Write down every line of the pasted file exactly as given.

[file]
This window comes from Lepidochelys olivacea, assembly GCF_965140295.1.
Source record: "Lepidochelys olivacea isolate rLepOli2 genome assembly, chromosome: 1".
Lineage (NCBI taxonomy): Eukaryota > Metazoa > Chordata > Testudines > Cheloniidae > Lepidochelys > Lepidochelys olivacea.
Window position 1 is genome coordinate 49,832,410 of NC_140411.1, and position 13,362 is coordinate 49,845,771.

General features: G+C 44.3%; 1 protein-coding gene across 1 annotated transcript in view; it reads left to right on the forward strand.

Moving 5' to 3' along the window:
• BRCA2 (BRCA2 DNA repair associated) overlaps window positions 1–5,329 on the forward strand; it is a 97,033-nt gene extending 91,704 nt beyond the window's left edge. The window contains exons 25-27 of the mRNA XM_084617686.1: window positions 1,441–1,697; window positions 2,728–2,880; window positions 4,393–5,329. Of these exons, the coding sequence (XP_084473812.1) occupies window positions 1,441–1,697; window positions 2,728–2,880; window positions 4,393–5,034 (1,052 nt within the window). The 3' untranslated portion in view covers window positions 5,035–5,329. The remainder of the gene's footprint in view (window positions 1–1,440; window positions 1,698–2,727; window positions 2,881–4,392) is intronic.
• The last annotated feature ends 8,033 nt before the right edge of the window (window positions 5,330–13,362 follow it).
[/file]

This window comes from Lepidochelys olivacea, assembly GCF_965140295.1.
Source record: "Lepidochelys olivacea isolate rLepOli2 genome assembly, chromosome: 1".
Lineage (NCBI taxonomy): Eukaryota > Metazoa > Chordata > Testudines > Cheloniidae > Lepidochelys > Lepidochelys olivacea.
Window position 1 is genome coordinate 49,832,410 of NC_140411.1, and position 13,362 is coordinate 49,845,771.

General features: G+C 44.3%; 1 protein-coding gene across 1 annotated transcript in view; it reads left to right on the forward strand.

Moving 5' to 3' along the window:
• BRCA2 (BRCA2 DNA repair associated) overlaps window positions 1–5,329 on the forward strand; it is a 97,033-nt gene extending 91,704 nt beyond the window's left edge. The window contains exons 25-27 of the mRNA XM_084617686.1: window positions 1,441–1,697; window positions 2,728–2,880; window positions 4,393–5,329. Of these exons, the coding sequence (XP_084473812.1) occupies window positions 1,441–1,697; window positions 2,728–2,880; window positions 4,393–5,034 (1,052 nt within the window). The 3' untranslated portion in view covers window positions 5,035–5,329. The remainder of the gene's footprint in view (window positions 1–1,440; window positions 1,698–2,727; window positions 2,881–4,392) is intronic.
• The last annotated feature ends 8,033 nt before the right edge of the window (window positions 5,330–13,362 follow it).